By Lynda Bourne
Accurately predicting project outcomes has always been difficult. The standard tools in use today for doing so don’t offer much help. These tools work on the assumption that the planned duration or cost of future work is the best option to use for calculating completion outcomes.
The significant exceptions to this approach are earned value (EV) and earned schedule (ES). EV, ES and some other tools do adjust future performance based on past performance to predict outcomes—and they have demonstrated significantly more accuracy as a consequence. But no mainstream control tools deal with the management opportunity to actively change future performance with the use of incentive and motivation.
The performance of any activity is influenced by:
- Management competence, in organizing the work and the workers
- The availability of the right resources, tools and equipment
- The skill of the workers
- Workers’ incentives and motivations. Incentives are extrinsic, while motivations are intrinsic.
Incentive Schemes and Motivation Theory
Incentives in the form of piece rates have been used since the commercial revolution of the 11th and 12th centuries. Then in the 20th century, a range of more sophisticated payment schemes were introduced by management consultants looking to drive enhanced productivity (some of the better known are outlined in the chart above – click for more information).
The word “piecework” first appears in writing around the year 1549. Under this system a worker is paid for each piece of work he produces. Since the 16th century, a wide variety of incentive schemes have been developed to encourage productivity by directly linking payments to performance.
Individual schemes are either time-based, with incentives being paid for completing on time or early, or production-based, with workers paid based on the number of items produced.
Group incentive schemes reward team performance by paying a group bonus instead of individual bonuses. The bonus is distributed among all the employees of the organization or team.
From the 1920s onward, management researchers began to realize simple incentive schemes were not sufficient and a range of motivational theories were developed.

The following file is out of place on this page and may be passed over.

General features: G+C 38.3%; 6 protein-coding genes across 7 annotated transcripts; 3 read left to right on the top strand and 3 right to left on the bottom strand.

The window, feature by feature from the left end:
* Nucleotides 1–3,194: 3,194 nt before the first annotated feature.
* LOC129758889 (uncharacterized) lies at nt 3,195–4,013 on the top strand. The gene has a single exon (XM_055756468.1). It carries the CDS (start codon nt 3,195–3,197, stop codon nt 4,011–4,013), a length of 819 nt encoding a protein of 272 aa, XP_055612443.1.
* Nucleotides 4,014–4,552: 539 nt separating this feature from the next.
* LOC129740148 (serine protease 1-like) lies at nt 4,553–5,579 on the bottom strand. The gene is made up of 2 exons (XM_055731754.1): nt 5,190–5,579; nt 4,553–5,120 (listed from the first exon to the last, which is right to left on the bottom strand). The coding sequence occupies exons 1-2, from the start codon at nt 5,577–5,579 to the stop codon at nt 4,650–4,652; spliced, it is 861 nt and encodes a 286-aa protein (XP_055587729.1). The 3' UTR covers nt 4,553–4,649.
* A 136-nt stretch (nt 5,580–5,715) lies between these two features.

Management theorists are still debating whether it is possible to motivate a person or if motivation is an internal state that can be encouraged. However, there is a consistent view that when motivation is increased, productivity increases.
The Planning Conundrum
From the 12th century on, managers have known that well-directed incentive schemes can influence worker behaviour. Consequently, we know the productivity of a worker is a variable based on how he or she responds to various incentives and motivators.
Similarly, the emergence of scientific management and other management theories in the 20th century also highlighted the importance of organization and planning of work, and the workspace, in enhancing productivity. Improvements are always possible.
However, these concepts are largely ignored in project planning and control disciplines. Plans are set based on estimates made at the beginning of the project and rarely changed; at best, tools such as EV adjust future estimates based on performance to date.
What seems to be missing is a process that takes an objective look at productivity and identifies the changes needed to improve productivity to the levels needed to achieve project objectives. The concepts of process improvement and total quality management exist in general management and are mentioned in the A Guide to the Product Management Body of Knowledge (PMBOK® Guide), but no one seems to have moved these concepts into the domain of project planning and controls.
How do you think we could better approach the management of future work to enhance productivity and deliver better outcomes?